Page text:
And here’s the real tea: our bodies hold a wealth, a ton, a CORNUCOPIA of information about our emotional states — about our souls and our spirits if we’re still working from the compartmentalization model. Have you ever been hungry and gotten angry? Of course you have, the emotion is so popular we gave it its own portmanteau: hangry. That is the body affecting your “soul” or your emotions. Have you ever been through heartbreak and experienced headaches or chest pains? Have you ever been angry and started crying or felt your ears heat up? This is your soul affecting the body — your emotions producing a physical response. There is no separation, there can’t be. Our bodies are ourselves. Further, have you ever experienced the physical manifestation of a “hunch”, maybe you met someone or entered a room and all of a sudden your stomach turned, or the opposite, you started a project and your whole body felt light — this is your body INFORMING you about your surroundings, leading you in a direction, picking up on clues maybe your frontal lobe hasn’t caught on to yet. (In high school I learned there’s sort of a second brain in your spine for reflex reactions? Don’t quote me on this, but in situations when your body needs a response faster than it can send the message to your brain to give the order — like if you’ve accidentally touched a hot stove and you need to move your hand pronto — your spine steps in for your brain and tells you to knock it off. BEHOLD THE MIRACLE OF YOUR BODY. COMPLETELY BYPASSING YOUR BRAIN TO SAVE YOU FROM HOT STOVES.)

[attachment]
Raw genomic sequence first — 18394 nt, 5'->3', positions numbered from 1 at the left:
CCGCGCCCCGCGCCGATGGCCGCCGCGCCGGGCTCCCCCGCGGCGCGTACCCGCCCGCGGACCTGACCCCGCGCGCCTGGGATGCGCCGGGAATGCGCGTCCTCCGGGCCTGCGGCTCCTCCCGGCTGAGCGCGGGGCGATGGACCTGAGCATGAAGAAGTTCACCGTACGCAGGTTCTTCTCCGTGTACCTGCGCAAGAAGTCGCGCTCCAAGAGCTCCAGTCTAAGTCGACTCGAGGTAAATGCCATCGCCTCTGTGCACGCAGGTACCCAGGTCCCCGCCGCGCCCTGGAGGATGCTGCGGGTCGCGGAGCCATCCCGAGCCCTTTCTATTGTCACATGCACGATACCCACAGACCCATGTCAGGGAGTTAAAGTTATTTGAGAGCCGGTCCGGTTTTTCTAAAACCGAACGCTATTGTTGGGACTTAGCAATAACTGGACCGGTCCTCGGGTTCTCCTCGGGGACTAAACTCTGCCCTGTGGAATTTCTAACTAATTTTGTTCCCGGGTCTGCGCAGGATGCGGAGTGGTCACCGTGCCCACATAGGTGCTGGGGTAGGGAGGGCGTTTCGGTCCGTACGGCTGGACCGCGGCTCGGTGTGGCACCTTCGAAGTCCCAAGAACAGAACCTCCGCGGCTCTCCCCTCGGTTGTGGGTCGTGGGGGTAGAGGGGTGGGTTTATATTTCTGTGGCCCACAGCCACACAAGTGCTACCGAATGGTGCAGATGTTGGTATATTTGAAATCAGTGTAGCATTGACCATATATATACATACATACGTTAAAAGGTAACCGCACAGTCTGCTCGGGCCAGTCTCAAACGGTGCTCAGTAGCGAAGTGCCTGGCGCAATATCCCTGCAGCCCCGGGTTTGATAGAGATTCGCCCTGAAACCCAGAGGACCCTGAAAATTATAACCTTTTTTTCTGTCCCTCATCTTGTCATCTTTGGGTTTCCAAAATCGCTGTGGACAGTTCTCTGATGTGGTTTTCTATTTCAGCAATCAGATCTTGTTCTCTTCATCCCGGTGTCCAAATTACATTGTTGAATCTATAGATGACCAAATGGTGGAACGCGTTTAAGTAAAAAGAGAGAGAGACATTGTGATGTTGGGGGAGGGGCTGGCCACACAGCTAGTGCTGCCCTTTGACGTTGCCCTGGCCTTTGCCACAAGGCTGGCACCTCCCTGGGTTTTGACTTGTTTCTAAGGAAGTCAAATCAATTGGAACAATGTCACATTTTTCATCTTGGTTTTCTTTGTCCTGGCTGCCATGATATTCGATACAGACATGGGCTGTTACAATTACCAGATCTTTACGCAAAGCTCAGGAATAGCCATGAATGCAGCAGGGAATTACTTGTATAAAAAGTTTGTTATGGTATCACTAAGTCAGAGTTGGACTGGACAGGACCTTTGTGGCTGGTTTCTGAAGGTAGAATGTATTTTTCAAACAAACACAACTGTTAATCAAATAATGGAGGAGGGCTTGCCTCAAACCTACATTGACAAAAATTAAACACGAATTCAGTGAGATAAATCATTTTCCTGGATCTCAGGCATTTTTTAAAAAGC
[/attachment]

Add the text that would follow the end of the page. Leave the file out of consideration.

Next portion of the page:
So with this understanding, that we are all one thing, also noting that we are part of nature, just as organic as the trees, wind, and grass, that God created/manifested/inhabits all things uniformly, that the body informs us of things before our conscious minds can attach to them, how can we condemn the body? How can we say it is evil, that it should be denied? I understand there is something to be said for refraining from overindulgence, which is likely what the authors of the Bible were touting. But I believe if we’re really listening to the needs and desires of the body, we will naturally avoid indulgence. We may THINK our body wants that extra piece of cake in the fridge, but if we stopped to listen, it might just want to cry. We may THINK our body wants to fuck that random person at the bar, but  it may just want to be held by someone safe. I don’t believe listening to our body leads us to indulgence and self-destruction, I believe *not* listening to it does.


So what would happen if instead we were taught that our bodies were sacred as well? And not in the weird Purity Culture way, that’s more about power and control than it is about honor. I mean instead what if we made space for our bodies to feel, and gave ourselves permission to feel our bodies? Pleasure, pain, frustration, tenderness, elation, despair, hopefulness. What if we let our bodies lead us? I know it can be vulnerable; somehow inhabiting the body can make you feel invincible and finite at the same time. But I think honoring the body, elevating it to sacredness, is IMPERATIVE to really living this life. The body is how we stay connected to the present moment. It humbles and softens us, it empowers us to take up space and be, and it deserves to be revered.